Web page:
Wednesday, November 14, 2012

Just Think of Hoop Skirts: Banbury Bog (1938), by Phoebe Atwood Taylor

Phoebe Atwood Taylor (1909-1976) was not by any means the only American local color mystery writer of the Golden Age of detective fiction, but she was perhaps the most popular of them in her day; and she remains in print even now, when the sort of New England cozy mystery that Taylor's Asey Mayo Cape Cod series typified thrives.  The long-running television series Murder She Wrote (1984-1996), for example, seems to owe more to Taylor than to Agatha Christie.

It looks like about half of Phoebe Atwood Taylor's twenty-two Asey Mayo mystery novels are currently in print in paperback or Kindle form, courtesy of Countryman Press.  Apparently out-of-print, however, is Banbury Bog, the thirteenth Asey Mayo mystery and a typical example of the later books in the series.

Over time Taylor tended to move away from formal investigative detective novels to more of a whodunit hugger-mugger style.  This is to say, there is a great deal of incident in the Asey Mayo mysteries.  A great deal!

After the first few chapters, most of Banbury Bog consists of Asey, amateur detective extraordinaire, dashing about from place to place, evading bumbling police and fiendish murderer alike, while trying to solve the dastardly crime--though just exactly how he's accomplishing this often is not quite clear.

When the solution comes, it is what Jacques Barzun and Wendell Hertig Taylor call huddled: a great flurry of information appears in the last chapter, along with a great deal of explanation, some of it rather implausible (if I entirely understood it).

this 1960s/1970s
Gothic paperback fails utterly to
capture the cozy crazy quilt quality
of Banbury Bog
Is Banbury Bog truly a fair play detective novel?  Not exactly (though I did quite like one clue).

In Atomic Renaissance: Women Mystery Writers of the 1940s and 1950s, Jeffrey Marks notes that Taylor wrote Banbury Bog in twenty days!  I'm no Sherlock Holmes, but this may explain looseness in plotting.

Yet I enjoyed the book.  Like other Asey Mayo mysteries, Banbury Bog is filled with local color and good humor, both things at which Taylor excelled as a writer. 

Banbury Bog concerns one Phineas Banbury, who with his wife Lu and daughter Jane is visiting his family's ancestral grounds of East Weesit, Cape Cod, Massachusetts when the tale begins.  The family is staying at the guest house of Tabitha Sparrow, one of the declining town's leading citizens.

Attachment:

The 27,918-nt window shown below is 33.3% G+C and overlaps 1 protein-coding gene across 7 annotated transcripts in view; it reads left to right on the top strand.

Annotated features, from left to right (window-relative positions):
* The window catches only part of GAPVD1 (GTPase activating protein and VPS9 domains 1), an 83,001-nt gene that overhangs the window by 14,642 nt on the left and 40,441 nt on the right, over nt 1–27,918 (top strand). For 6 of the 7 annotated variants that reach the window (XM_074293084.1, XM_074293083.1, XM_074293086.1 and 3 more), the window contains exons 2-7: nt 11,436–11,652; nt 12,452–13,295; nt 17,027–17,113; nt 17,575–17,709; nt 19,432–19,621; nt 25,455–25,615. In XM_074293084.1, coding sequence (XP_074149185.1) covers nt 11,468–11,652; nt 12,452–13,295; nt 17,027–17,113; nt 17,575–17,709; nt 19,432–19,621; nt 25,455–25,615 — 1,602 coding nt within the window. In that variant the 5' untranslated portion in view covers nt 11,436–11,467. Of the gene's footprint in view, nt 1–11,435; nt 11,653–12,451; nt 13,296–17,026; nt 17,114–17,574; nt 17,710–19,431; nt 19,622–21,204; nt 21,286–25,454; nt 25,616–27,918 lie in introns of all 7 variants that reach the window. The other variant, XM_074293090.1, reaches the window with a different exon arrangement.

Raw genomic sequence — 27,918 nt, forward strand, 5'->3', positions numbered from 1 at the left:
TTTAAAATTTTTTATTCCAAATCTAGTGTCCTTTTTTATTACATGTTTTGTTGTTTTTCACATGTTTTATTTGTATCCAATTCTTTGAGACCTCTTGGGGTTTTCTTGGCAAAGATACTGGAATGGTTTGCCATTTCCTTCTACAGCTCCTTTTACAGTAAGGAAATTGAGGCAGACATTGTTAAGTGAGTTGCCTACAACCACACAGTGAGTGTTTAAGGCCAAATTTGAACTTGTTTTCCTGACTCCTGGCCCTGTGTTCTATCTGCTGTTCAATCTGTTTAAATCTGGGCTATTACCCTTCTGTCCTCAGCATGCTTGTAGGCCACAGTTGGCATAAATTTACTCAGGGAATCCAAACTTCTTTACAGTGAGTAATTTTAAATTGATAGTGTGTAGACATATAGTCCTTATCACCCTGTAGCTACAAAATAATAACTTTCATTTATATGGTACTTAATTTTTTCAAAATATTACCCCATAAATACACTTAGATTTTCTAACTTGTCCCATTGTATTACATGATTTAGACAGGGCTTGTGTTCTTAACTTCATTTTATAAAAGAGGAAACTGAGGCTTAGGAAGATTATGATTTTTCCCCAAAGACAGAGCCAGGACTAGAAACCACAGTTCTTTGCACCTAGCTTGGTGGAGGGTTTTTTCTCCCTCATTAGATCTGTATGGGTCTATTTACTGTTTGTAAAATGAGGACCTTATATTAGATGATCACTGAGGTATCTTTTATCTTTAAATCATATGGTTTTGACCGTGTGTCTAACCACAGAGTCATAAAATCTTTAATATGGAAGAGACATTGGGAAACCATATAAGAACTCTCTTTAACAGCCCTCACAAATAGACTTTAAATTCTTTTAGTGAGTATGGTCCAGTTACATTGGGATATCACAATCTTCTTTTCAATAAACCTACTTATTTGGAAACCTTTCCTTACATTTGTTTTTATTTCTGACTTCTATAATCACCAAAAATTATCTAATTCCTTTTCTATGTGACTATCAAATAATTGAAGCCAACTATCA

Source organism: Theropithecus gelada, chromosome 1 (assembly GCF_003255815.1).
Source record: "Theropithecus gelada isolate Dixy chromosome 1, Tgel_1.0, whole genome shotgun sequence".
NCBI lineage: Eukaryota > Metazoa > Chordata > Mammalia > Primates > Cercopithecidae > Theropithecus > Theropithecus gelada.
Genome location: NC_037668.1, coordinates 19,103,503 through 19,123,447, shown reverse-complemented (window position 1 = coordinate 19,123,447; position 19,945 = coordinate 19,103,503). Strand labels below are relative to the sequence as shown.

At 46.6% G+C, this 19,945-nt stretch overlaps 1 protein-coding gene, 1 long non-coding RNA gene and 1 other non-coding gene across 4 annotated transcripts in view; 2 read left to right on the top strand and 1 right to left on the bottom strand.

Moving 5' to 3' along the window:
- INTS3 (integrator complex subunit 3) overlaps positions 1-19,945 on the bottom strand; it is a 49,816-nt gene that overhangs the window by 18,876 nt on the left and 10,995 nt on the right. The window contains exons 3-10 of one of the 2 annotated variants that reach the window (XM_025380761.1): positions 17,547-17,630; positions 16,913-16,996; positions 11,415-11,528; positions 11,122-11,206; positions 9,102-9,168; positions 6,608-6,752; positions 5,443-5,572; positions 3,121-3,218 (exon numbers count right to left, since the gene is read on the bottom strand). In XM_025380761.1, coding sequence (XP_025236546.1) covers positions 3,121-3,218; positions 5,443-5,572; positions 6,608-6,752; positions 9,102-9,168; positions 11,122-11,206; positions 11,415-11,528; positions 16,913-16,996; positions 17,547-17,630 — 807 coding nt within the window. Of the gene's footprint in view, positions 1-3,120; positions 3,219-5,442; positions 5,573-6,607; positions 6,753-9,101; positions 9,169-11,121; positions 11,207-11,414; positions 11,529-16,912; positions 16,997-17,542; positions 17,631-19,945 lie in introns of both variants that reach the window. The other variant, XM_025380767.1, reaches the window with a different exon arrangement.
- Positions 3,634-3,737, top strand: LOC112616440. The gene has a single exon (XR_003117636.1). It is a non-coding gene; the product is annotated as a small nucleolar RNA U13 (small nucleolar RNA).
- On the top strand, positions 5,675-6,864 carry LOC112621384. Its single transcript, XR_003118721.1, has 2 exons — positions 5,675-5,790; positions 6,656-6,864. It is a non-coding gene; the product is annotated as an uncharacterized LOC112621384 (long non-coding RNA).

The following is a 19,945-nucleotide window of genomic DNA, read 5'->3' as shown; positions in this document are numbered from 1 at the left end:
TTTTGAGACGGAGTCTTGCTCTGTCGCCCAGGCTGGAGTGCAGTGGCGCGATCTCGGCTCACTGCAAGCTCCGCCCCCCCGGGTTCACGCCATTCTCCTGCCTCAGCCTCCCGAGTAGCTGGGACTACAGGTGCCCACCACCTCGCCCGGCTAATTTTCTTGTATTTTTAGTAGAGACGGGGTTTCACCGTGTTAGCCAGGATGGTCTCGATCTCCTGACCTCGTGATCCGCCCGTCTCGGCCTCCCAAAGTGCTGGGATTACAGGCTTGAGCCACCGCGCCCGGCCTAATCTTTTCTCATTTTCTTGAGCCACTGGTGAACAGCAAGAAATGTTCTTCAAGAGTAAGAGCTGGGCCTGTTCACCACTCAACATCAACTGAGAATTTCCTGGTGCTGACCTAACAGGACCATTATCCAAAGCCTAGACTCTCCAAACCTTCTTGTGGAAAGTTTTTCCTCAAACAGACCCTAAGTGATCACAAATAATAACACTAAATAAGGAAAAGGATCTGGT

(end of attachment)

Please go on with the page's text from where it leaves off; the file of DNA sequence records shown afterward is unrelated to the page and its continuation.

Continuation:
Banbury is one of those Midwestern millionaires (pies and tarts) whom one so commonly finds in Golden Age American mystery fiction.  A generous sort, he decides to settle down in Weesit and economically revitalize the place.

Things go splendidly at first, but then someone poisons Banbury's pies with arsenic and most of the town gets sick.

Much of Weesit turns on Banbury and he is arrested by the police.  There's a bit of a commentary here on mobocracy, I think.  Here's Asey's friend Doc Cummings on the subject:

"What're they trying to do?  Now there's a man who's put a town on its feet.  He's done more for Weesit in two months than anyone ever did in twenty years....He hasn't done anything that wasn't all to the good.  He hasn't strutted around and asked for praise.  He's given all the credit to the people and the selectmen.  Now why in hell did somebody go and stick arsenic in his tarts?....[A]nd, furthermore, in spite of what he's done for 'em, and what a fine man they thought he was yesterday, do you know that every last person in that benighted town of Weesit believes that Banbury poisoned the tarts himself?"

A mob of townspeople has even thrown stones at the Banbury house, breaking windows.

As Jane Banbury worriedly comments to Asey, "Even when Dad had the strikes [at his bakeries], no one threw any stones.  Why, they even took time off the strike to bake dad a birthday cake!"

Worse yet, one of the selectmen is found  murdered and Banbury is blamed for that too!  And it looks like the police may arrest the Banbury women as well!

Obviously we have another job for Asey Mayo.

An extended scene on the confusion between Banbury and cranberry gets kind of tiresome, admittedly.  My tenth-grade English teacher three decades ago always used to say, puns are the lowest form of humor--my, though, aren't they hard to resist!

a Cape Cod delicacy called  
Huckleberry Slump (not a lab specimen!)
Still there are really funny bits, like when Asey is trapped by the murderer for hours in an old house cellar with Lu and Jane Banbury (Jane, by the way, unfortunately calls her parents Popsie and Momsie) and Lu advises Jane to think of hoop skirts to avoid getting nervous.